Medically disabled and carrying

This is a discussion on Medically disabled and carrying within the Concealed Carry Issues & Discussions forums, part of the Defensive Carry Discussions category; Hi, I am 52 years old and I spent 16 years in the National Guard Infantry so I got to fire all types of fun ...

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Thread: Medically disabled and carrying

  1. #1
    Member Array MidlifeinMI's Avatar
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    Medically disabled and carrying

    Hi,
    I am 52 years old and I spent 16 years in the National Guard Infantry so I got to fire all types of fun weapons. 4 years ago I was diagnosed with leukemia and 3 years ago I had a bone marrow transplant. I am currently in remission and doing pretty much the same as the other transplant patients. Some of the side effects from the transplant I have now is Chronic Fatigue Syndrome which makes me tired all day and another is that my eyes are super sensitive to any light so I have to close them when I go out. If I have to I can drive up to 3 miles away but I mostly stay home now in my dark house. Last year some nut killed 7 people about 2 miles from our house so it got me thinking maybe I do need a gun to keep home and to carry so I got a new Sig P229 .40S&W. Took the CPL course and got licensed to carry it.

    I read a lot on DC about the benefits to take advanced classes and SA and I just look at myself and wonder how in the hell do I do that? 5 years ago before I got sick I would have shot more, take more classes and have better SA but now it's pretty hard to maintain SA when the light hurts my eyes so I have to either squint or close them outside.

    I haven't read any posts from other disabled cancer survivors here but they must be some. If so what advice do you have to give?
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    VIP Member Array Harryball's Avatar
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    If you could get to Lansing. I would let you run thru our class for free. We work with the disabled as much as we can, trying to understand what each individual will need. PM me and let me know if you are interested.....
    darbo, First Sgt, tomtsr and 7 others like this.
    Don"t let stupid be your skill set....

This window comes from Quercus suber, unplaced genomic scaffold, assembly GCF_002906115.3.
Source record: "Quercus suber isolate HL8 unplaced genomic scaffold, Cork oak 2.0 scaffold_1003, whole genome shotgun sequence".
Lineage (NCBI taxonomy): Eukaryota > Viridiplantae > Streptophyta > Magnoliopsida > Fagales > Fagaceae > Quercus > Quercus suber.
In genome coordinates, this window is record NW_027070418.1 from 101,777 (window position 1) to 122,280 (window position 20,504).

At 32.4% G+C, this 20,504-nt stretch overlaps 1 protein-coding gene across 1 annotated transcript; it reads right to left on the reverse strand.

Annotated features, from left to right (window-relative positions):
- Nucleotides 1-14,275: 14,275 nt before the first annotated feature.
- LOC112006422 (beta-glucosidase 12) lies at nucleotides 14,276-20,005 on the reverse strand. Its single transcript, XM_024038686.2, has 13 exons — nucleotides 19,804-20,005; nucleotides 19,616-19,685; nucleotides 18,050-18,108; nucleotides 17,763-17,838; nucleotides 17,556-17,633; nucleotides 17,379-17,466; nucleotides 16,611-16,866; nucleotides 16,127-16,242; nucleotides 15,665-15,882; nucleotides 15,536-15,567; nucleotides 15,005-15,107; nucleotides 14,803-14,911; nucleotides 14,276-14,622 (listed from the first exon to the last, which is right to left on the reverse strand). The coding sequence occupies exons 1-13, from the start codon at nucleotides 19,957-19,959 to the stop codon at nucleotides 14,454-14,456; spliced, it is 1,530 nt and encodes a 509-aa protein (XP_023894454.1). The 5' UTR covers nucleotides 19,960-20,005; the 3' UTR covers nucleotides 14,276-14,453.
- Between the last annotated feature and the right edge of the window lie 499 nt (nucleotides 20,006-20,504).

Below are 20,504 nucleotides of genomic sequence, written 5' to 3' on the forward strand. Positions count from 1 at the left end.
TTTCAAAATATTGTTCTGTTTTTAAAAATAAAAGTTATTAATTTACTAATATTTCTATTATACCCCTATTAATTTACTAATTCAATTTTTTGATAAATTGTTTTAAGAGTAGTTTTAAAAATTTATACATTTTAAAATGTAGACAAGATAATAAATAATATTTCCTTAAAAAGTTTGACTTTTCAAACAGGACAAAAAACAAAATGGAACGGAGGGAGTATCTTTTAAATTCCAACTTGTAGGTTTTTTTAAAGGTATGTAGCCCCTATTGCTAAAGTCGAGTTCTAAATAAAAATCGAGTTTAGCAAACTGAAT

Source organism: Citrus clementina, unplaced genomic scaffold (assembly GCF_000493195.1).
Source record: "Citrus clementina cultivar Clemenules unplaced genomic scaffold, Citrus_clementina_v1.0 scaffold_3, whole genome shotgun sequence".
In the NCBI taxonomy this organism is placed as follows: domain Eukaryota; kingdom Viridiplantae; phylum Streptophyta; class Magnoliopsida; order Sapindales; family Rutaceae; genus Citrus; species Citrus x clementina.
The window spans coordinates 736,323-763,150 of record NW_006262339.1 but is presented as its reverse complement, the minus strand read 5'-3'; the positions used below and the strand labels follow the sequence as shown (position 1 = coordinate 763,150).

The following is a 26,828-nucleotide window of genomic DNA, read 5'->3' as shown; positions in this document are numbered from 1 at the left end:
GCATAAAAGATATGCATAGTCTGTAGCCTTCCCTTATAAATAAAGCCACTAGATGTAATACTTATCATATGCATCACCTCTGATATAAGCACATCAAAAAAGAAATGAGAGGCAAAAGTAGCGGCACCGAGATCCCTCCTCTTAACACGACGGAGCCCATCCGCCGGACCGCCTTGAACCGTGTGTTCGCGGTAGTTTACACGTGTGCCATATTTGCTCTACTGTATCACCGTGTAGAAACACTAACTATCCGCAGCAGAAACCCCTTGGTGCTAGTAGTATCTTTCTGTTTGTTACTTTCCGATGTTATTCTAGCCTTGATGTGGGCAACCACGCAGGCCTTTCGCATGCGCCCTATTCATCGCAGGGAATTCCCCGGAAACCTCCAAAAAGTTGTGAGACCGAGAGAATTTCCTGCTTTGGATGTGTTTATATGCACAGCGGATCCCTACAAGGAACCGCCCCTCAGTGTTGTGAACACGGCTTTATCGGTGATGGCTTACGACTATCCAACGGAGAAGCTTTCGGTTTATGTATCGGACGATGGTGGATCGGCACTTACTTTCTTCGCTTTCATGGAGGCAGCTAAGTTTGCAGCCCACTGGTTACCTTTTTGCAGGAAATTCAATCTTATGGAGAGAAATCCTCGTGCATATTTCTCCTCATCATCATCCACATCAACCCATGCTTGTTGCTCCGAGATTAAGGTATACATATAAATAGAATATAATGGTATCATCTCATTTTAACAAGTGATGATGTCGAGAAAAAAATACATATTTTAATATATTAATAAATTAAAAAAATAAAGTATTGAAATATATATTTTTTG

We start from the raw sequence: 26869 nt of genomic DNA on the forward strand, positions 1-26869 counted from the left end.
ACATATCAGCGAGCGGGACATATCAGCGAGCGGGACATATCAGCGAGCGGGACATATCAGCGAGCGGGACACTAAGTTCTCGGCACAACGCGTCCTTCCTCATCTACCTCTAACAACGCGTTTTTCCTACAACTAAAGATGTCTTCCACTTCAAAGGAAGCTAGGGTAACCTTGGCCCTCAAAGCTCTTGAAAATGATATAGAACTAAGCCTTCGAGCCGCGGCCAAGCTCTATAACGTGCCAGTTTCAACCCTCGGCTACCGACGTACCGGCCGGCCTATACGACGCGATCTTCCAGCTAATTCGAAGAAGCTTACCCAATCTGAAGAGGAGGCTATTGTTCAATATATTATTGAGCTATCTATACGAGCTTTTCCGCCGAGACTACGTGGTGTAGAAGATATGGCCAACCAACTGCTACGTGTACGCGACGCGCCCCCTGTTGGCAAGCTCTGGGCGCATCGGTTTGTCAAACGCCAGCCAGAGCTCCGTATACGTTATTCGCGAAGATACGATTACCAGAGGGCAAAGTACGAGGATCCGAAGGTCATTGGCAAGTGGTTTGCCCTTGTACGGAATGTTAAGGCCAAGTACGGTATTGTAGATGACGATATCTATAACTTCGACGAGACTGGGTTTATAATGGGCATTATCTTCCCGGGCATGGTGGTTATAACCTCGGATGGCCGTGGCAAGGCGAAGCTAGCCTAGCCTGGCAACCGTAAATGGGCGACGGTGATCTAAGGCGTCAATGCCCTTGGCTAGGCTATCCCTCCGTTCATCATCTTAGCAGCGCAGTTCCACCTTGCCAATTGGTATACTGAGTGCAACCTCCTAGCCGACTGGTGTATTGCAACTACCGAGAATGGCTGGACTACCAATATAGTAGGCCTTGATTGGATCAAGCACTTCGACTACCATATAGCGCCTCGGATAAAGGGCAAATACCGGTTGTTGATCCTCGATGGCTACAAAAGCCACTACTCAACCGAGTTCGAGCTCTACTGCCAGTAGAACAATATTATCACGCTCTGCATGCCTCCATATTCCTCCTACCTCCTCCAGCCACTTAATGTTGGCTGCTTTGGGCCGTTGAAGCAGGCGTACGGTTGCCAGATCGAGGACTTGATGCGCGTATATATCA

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    Yep what HB said. Find an instructor to tailor the class to you and your needs. By the way welcome to the forum.
    "A first rate man with a third rate gun is far better than the other way around". The gun is a tool, you are the craftsman that makes it work. There are those who say "if I had to do it, I could" yet they never go out and train to do it. Don't let stupid be your mindset. Harryball 2013

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    VIP Member Array ccw9mm's Avatar
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    Quote Originally Posted by MidlifeinMI View Post
    I read a lot on DC about the benefits to take advanced classes and SA and I just look at myself and wonder how in the hell do I do that? ... it's pretty hard to maintain SA when the light hurts my eyes so I have to either squint or close them outside.
    My eyes are reasonably sensitive to the light, and they always have been. I've worn wrap-around sunglasses and often a ballcap for years, now. With the sunglasses, they're of the wrap-around, ultra-dark variety, which dramatically reduces the amount of light reaching my eyes. The wrap-around feature helps keep the wind/dust out of the eyes, as well as blocking much of the light that would otherwise "leak" around the frames. The lenses are available in a variety of transmission intensities, down to practically zero, including polarized and prescription versions. Oakley is such maker, ie: Polarized, Custom sunglasses, with choice of tints/darkness (% of light transmitted, ie Ice Iridium @ 10% light transmitted, for extremely bright light).